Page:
If we follow the inspiration of Jung’s explanatory example to a complete grasp of psychological reality, we encounter a co-operation between psychoanalysis and phenomenology which must be stressed if we are to dominate the human phenomenon. As a matter of fact, the image has to be understood phenomenologically in order to give it psychoanalytical efficacy. The phenomenologist, in this case, will accept the psychoanalyst’s image in a spirit of shared trepidation. He will revive the primitivity and the specificity of the fears. In our civilization, which has the same light everywhere, and puts electricity in its cellars, we no longer go to the cellar carrying a candle. But the unconscious cannot be civilized. It takes a candle when it goes to the cellar. The psychoanalyst cannot cling to the superficiality of metaphors or comparisons, and the phenomenologist has to pursue every image to the very end. Here, so far from reducing and explaining, so far from comparing, the phenomenologist will exaggerate his exaggeration. Then, when they read Poe’s Tales together, both the phenomenologist and the psychoanalyst will understand the value of this achievement. For these tales are the realization of childhood fears. The reader who is a “devotee” of reading will hear the accursed cat, which is a symbol of unredeemed guilt, mewing behind the wall.’ The cellar dreamer knows that the walls of the cellar are buried walls, that they are walls with a single casing, walls that have the entire earth behind them. And so the situation grows more dramatic, and fear becomes exaggerated. But where is the fear that does not become exaggerated? In this spirit of shared trepidation, the phenomenologist listens intently, as the poet Thoby Marcelin puts it, “flush with madness.” The cellar then becomes buried madness, walled-in tragedy. Stories of criminal cellars leave indelible marks on our memory, marks that we prefer not to deepen; who would like to re-read Poe’s “The Cask of Amontillado”? In this instance, the dramatic element is too facile, but it exploits natural fears, which are inherent to the dual nature of both man and house.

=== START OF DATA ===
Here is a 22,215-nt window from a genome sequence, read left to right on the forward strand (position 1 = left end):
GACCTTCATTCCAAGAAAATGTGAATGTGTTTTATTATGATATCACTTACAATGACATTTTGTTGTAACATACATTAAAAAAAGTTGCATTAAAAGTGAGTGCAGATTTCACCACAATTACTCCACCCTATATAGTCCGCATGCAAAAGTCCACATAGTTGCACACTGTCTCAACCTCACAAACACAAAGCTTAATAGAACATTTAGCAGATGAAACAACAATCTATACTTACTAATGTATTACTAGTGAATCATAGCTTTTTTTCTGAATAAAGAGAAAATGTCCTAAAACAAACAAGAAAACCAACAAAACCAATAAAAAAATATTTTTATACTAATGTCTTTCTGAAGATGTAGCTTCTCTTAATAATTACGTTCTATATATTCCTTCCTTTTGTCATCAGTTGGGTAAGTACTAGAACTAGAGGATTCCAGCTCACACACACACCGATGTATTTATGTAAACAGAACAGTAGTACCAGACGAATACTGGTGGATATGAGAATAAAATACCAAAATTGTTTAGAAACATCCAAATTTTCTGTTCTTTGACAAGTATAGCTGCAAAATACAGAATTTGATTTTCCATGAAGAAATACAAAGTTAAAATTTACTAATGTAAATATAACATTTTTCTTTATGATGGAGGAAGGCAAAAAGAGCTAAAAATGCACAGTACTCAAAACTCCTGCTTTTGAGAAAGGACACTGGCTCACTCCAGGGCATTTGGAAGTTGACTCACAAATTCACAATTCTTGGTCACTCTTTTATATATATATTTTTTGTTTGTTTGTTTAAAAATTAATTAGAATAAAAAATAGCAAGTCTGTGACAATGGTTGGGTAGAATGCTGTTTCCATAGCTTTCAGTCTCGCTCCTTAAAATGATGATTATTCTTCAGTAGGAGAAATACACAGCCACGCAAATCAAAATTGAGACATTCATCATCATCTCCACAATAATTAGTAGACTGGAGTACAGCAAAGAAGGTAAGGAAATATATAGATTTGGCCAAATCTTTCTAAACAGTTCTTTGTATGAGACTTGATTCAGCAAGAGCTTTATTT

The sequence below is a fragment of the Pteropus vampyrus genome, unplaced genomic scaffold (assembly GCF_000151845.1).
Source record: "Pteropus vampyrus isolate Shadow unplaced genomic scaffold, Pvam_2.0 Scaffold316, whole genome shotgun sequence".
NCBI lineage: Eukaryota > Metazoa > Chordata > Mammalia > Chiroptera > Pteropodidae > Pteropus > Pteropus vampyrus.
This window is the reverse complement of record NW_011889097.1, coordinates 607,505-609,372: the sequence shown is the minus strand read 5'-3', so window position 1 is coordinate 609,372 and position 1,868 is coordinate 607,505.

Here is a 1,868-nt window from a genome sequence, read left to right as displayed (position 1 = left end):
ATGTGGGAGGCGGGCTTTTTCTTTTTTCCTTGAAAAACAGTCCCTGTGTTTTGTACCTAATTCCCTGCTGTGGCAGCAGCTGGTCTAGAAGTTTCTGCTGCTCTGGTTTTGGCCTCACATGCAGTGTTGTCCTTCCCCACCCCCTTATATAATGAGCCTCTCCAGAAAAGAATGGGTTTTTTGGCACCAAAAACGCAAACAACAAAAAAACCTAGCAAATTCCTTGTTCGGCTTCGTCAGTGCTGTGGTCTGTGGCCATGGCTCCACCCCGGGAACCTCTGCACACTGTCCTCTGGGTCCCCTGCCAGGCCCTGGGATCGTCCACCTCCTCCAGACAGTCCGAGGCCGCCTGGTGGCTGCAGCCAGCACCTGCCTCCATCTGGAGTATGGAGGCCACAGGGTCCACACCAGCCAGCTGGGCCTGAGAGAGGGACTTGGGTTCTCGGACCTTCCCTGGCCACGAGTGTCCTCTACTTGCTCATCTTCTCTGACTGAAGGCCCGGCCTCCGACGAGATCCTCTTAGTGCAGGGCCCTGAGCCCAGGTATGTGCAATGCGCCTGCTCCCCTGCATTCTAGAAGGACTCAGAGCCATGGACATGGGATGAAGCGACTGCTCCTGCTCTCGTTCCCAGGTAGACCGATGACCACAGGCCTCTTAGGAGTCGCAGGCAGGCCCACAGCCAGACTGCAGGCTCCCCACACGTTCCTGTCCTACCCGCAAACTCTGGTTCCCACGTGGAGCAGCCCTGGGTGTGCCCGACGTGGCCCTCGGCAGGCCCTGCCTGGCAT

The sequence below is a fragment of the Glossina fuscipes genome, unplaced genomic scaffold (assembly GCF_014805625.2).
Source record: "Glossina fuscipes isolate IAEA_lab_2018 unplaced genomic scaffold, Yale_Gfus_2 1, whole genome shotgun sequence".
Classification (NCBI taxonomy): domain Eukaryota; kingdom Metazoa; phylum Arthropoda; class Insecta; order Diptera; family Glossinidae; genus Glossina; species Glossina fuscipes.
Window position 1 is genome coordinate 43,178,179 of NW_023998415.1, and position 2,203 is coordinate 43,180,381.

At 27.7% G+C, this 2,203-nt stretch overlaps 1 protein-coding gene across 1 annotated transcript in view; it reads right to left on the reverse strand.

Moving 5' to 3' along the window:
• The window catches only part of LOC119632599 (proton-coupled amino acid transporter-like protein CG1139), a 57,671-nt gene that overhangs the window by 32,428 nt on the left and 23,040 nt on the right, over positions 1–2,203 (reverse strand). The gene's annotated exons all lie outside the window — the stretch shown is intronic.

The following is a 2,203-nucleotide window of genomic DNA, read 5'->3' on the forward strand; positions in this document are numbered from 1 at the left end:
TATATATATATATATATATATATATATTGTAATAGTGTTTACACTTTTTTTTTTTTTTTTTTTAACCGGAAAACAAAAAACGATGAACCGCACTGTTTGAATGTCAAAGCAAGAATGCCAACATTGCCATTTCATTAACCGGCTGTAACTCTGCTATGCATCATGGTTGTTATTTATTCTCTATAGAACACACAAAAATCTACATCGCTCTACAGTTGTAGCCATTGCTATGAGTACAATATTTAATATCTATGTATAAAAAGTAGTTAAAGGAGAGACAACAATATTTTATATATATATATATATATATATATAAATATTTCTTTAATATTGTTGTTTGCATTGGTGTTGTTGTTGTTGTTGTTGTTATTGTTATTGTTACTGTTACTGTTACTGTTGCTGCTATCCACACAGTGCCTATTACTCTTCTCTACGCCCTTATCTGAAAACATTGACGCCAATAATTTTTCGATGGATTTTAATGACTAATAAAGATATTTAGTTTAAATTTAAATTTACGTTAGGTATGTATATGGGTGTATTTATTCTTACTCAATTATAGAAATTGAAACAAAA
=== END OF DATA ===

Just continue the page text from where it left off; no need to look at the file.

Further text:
Although I have no intention of starting a file on the subject of human drama, I shall study a few ultra-cellars which prove that the cellar dream irrefutably increases reality.